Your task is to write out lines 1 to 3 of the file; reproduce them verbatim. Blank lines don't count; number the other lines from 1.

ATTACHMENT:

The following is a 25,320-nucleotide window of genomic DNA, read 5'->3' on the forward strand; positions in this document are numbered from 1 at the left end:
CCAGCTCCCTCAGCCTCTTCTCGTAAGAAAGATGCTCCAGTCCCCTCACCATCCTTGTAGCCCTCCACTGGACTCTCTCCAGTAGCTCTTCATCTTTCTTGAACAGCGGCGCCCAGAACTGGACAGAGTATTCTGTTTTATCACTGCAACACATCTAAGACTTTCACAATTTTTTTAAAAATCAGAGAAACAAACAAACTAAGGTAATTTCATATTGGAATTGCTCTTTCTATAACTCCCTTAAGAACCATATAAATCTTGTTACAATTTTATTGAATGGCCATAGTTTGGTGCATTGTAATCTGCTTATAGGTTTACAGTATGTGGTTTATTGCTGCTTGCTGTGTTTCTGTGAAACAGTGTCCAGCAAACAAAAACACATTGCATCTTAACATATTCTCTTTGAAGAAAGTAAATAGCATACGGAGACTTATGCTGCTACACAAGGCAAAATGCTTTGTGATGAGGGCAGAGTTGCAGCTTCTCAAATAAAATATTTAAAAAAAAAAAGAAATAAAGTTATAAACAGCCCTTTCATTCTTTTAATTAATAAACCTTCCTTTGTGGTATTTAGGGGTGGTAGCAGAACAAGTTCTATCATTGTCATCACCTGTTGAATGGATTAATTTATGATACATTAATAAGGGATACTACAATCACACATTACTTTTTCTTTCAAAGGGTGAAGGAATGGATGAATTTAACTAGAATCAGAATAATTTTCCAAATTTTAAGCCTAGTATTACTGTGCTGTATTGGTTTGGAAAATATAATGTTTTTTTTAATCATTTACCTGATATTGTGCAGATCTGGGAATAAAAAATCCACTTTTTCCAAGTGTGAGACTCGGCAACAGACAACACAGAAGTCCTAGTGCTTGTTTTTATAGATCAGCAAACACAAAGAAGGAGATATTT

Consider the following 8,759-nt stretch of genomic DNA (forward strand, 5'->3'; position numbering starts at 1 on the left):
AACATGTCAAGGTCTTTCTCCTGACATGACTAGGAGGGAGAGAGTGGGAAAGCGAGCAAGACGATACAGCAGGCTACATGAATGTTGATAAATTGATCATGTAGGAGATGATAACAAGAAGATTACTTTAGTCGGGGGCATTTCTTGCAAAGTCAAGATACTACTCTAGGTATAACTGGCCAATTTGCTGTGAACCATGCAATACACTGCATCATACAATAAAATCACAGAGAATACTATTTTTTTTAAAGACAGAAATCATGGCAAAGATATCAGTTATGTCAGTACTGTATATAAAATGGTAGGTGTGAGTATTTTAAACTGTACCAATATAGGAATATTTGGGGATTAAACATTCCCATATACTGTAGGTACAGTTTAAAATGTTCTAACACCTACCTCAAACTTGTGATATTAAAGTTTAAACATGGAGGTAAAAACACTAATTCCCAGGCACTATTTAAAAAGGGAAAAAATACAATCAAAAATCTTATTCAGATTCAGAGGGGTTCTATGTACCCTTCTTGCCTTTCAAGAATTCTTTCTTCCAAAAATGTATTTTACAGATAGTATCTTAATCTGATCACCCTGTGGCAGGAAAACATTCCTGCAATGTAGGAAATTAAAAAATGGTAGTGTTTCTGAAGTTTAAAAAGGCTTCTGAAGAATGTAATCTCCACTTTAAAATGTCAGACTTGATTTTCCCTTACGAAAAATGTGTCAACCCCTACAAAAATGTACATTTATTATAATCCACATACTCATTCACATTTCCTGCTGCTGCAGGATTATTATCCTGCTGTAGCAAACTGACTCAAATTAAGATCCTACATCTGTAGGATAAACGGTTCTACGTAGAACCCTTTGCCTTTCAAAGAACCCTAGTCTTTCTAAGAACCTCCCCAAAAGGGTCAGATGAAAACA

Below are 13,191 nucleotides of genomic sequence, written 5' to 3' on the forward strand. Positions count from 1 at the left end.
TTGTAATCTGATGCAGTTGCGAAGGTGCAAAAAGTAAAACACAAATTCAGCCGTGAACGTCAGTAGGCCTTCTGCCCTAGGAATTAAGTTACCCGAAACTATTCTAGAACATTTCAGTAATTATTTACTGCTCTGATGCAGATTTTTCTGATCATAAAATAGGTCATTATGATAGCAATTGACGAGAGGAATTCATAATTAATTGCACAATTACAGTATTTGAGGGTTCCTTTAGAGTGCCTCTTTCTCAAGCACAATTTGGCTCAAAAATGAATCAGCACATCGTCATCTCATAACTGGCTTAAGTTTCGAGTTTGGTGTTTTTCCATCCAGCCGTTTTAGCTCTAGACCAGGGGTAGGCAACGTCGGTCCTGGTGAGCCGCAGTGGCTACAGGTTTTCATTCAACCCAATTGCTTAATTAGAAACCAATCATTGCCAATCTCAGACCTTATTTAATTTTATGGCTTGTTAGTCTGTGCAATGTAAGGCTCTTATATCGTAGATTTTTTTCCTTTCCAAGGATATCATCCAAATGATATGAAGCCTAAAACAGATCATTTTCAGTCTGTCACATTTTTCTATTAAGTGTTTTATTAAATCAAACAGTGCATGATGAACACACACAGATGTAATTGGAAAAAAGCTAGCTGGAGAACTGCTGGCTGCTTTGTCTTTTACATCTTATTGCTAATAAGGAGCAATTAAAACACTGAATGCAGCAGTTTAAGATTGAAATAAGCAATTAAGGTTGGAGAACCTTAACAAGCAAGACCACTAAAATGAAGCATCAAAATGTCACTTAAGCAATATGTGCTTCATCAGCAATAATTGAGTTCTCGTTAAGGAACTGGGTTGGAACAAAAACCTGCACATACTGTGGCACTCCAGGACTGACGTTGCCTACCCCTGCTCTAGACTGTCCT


The following is a 25,320-nucleotide window of genomic DNA, read 5'->3' on the forward strand; positions in this document are numbered from 1 at the left end:
CCAGCTCCCTCAGCCTCTTCTCGTAAGAAAGATGCTCCAGTCCCCTCACCATCCTTGTAGCCCTCCACTGGACTCTCTCCAGTAGCTCTTCATCTTTCTTGAACAGCGGCGCCCAGAACTGGACAGAGTATTCTGTTTTATCACTGCAACACATCTAAGACTTTCACAATTTTTTTAAAAATCAGAGAAACAAACAAACTAAGGTAATTTCATATTGGAATTGCTCTTTCTATAACTCCCTTAAGAACCATATAAATCTTGTTACAATTTTATTGAATGGCCATAGTTTGGTGCATTGTAATCTGCTTATAGGTTTACAGTATGTGGTTTATTGCTGCTTGCTGTGTTTCTGTGAAACAGTGTCCAGCAAACAAAAACACATTGCATCTTAACATATTCTCTTTGAAGAAAGTAAATAGCATACGGAGACTTATGCTGCTACACAAGGCAAAATGCTTTGTGATGAGGGCAGAGTTGCAGCTTCTCAAATAAAATATTTAAAAAAAAAAAGAAATAAAGTTATAAACAGCCCTTTCATTCTTTTAATTAATAAACCTTCCTTTGTGGTATTTAGGGGTGGTAGCAGAACAAGTTCTATCATTGTCATCACCTGTTGAATGGATTAATTTATGATACATTAATAAGGGATACTACAATCACACATTACTTTTTCTTTCAAAGGGTGAAGGAATGGATGAATTTAACTAGAATCAGAATAATTTTCCAAATTTTAAGCCTAGTATTACTGTGCTGTATTGGTTTGGAAAATATAATGTTTTTTTTAATCATTTACCTGATATTGTGCAGATCTGGGAATAAAAAATCCACTTTTTCCAAGTGTGAGACTCGGCAACAGACAACACAGAAGTCCTAGTGCTTGTTTTTATAGATCAGCAAACACAAAGAAGGAGATATTT

Consider the following 8,759-nt stretch of genomic DNA (forward strand, 5'->3'; position numbering starts at 1 on the left):